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coffeebaron: I wonder how many more threads would appear on Geekzone about VDSL speeds dropping if Chorus loosened their profile options.


Its the same sentiment as people worrying about unlimited bandwidth degrading their services.

It works nicely everywhere else in the world, is there some special reason why unlimited bandwidth and slightly higher upstream speeds doesn't work here in NZ? Something about the climate?




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  Reply # 1048468 19-May-2014 22:57
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eXDee: I imagine it's both a product marketing choice and potentially a frequency/interference one too, though unsure on the latter.

Yeah the lower freq upstream band is essentially reserved for those on longer lines, those on short lines don't transmit on it.

jarledb: It works nicely everywhere else in the world, is there some special reason why unlimited bandwidth and slightly higher upstream speeds doesn't work here in NZ? Something about the climate?
But this is the Chorus network we are talking here, they designed for usable data rate of 15 mbps down 5 mbps up within 1 km.  How would you feel if you were further out from the exchange with 3.6mb up and this dropped to 2mb because those closer to the exchange wanted to use the spectrum to boost theirs to 15 mbps.

Overseas may be different due to homogeneous network (allows for technology like vectoring), non-standard band plans and protocols or deployments in apartment complexes rather than FTTx and differences in outdoor plant.

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  Reply # 1048482 19-May-2014 23:56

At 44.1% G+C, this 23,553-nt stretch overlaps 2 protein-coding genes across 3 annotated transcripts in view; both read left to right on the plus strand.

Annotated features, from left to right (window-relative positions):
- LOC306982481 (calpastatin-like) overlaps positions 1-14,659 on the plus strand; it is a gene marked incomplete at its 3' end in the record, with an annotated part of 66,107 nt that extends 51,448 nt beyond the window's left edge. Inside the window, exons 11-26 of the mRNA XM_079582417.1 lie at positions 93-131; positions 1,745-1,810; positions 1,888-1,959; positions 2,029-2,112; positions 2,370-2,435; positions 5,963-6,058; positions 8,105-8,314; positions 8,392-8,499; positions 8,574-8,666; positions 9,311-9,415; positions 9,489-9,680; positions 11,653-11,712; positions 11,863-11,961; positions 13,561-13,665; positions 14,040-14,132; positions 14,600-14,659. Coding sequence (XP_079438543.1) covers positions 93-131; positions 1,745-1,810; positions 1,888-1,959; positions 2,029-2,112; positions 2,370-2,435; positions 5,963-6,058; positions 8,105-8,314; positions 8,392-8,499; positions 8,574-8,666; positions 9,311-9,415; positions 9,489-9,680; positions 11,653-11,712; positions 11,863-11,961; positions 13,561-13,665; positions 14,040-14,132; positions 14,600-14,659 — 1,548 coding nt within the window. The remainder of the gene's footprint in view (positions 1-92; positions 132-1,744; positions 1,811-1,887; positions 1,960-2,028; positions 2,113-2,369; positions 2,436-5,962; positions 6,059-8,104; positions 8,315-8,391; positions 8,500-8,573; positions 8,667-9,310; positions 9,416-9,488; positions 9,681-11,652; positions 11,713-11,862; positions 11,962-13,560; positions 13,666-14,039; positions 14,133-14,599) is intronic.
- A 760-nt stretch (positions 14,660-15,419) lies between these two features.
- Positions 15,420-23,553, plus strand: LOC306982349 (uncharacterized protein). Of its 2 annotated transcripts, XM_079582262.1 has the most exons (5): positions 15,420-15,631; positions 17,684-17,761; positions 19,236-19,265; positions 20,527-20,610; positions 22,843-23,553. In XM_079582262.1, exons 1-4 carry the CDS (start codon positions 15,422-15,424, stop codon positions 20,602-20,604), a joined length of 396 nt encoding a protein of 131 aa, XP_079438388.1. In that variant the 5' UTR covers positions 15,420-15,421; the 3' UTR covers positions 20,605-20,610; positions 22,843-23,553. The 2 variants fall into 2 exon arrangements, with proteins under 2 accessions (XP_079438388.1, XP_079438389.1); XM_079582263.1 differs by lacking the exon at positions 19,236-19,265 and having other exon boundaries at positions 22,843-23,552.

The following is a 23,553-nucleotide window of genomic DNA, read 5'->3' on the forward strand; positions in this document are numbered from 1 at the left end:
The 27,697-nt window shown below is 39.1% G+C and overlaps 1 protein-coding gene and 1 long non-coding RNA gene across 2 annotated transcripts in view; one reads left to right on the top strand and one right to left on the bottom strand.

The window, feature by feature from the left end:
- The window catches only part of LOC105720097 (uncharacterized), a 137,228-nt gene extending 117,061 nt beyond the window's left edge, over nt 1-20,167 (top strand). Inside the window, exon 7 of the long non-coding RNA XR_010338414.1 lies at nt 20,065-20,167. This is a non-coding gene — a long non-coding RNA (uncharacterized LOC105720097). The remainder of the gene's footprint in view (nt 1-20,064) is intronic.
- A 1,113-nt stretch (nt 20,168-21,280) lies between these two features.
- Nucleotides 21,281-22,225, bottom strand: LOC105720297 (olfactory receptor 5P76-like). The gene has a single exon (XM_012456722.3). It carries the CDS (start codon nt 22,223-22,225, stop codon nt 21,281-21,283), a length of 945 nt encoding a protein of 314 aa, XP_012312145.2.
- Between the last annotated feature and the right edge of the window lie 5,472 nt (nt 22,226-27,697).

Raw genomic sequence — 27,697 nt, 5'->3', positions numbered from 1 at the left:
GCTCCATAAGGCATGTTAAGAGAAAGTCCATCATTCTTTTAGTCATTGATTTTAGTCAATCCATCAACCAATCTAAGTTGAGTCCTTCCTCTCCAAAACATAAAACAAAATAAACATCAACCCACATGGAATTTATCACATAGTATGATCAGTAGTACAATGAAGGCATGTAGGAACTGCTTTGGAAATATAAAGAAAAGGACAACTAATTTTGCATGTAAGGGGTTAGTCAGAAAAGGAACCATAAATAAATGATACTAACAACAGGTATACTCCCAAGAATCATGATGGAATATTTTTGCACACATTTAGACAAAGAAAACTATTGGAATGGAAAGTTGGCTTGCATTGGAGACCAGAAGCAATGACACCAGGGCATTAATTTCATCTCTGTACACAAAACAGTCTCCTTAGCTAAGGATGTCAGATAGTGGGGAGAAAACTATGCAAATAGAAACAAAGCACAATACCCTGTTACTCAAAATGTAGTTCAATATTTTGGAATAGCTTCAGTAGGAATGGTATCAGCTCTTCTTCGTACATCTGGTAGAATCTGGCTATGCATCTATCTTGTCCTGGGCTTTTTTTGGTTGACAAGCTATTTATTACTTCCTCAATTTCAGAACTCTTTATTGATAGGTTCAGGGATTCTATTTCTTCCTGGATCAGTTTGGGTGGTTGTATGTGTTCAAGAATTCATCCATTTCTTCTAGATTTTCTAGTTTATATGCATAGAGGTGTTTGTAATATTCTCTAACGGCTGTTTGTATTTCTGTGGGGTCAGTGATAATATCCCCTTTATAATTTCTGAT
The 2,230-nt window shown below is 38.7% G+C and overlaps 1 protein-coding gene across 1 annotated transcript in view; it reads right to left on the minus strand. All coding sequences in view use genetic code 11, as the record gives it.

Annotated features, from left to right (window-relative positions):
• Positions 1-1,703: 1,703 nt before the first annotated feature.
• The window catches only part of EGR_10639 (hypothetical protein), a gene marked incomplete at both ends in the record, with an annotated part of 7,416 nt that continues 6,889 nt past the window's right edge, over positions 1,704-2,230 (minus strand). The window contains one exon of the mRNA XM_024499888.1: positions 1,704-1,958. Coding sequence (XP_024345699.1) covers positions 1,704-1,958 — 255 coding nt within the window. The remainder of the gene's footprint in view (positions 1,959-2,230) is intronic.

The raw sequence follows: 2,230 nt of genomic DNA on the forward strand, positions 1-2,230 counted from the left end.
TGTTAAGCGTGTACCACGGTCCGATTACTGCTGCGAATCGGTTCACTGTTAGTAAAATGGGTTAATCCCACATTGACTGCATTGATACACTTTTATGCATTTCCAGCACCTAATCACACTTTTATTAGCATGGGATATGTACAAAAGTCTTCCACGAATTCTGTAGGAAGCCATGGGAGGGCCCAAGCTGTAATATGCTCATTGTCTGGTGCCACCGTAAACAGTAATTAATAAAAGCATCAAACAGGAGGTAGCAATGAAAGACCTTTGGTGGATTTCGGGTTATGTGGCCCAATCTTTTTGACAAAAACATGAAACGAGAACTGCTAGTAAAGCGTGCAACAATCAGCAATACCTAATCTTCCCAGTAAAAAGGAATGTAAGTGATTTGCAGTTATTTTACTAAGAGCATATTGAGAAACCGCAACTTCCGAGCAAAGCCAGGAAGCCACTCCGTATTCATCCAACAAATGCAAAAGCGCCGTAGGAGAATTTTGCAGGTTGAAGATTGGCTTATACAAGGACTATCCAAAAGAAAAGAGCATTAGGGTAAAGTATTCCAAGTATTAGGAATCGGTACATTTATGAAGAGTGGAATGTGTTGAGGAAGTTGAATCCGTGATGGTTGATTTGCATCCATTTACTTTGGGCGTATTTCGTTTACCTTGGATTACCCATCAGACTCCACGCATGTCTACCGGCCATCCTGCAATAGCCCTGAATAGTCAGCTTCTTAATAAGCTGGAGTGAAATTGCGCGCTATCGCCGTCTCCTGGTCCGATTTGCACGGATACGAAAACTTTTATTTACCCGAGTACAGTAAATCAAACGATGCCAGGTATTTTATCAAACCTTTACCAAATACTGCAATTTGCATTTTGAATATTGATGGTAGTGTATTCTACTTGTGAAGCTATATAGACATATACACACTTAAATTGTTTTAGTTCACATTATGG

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if only attainable were real.

 

i dont see it happening unfortunately.. although if chorus wanted to raise it even to 20mbit, ild more than welcome in! 




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  Reply # 1048493 20-May-2014 02:49
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yitz:
eXDee: I imagine it's both a product marketing choice and potentially a frequency/interference one too, though unsure on the latter.

Yeah the lower freq upstream band is essentially reserved for those on longer lines, those on short lines don't transmit on it.

My line does not use US0. Would be nice if it did. Would also be nice if it used the higher upstream bands, even if it was only one or two bits per tone it would help.

yitz: But this is the Chorus network we are talking here, they designed for usable data rate of 15 mbps down 5 mbps up within 1 km.  How would you feel if you were further out from the exchange with 3.6mb up and this dropped to 2mb because those closer to the exchange wanted to use the spectrum to boost theirs to 15 mbps.

I'm 850m from the exchange. 20/3.6mb sync at the moment.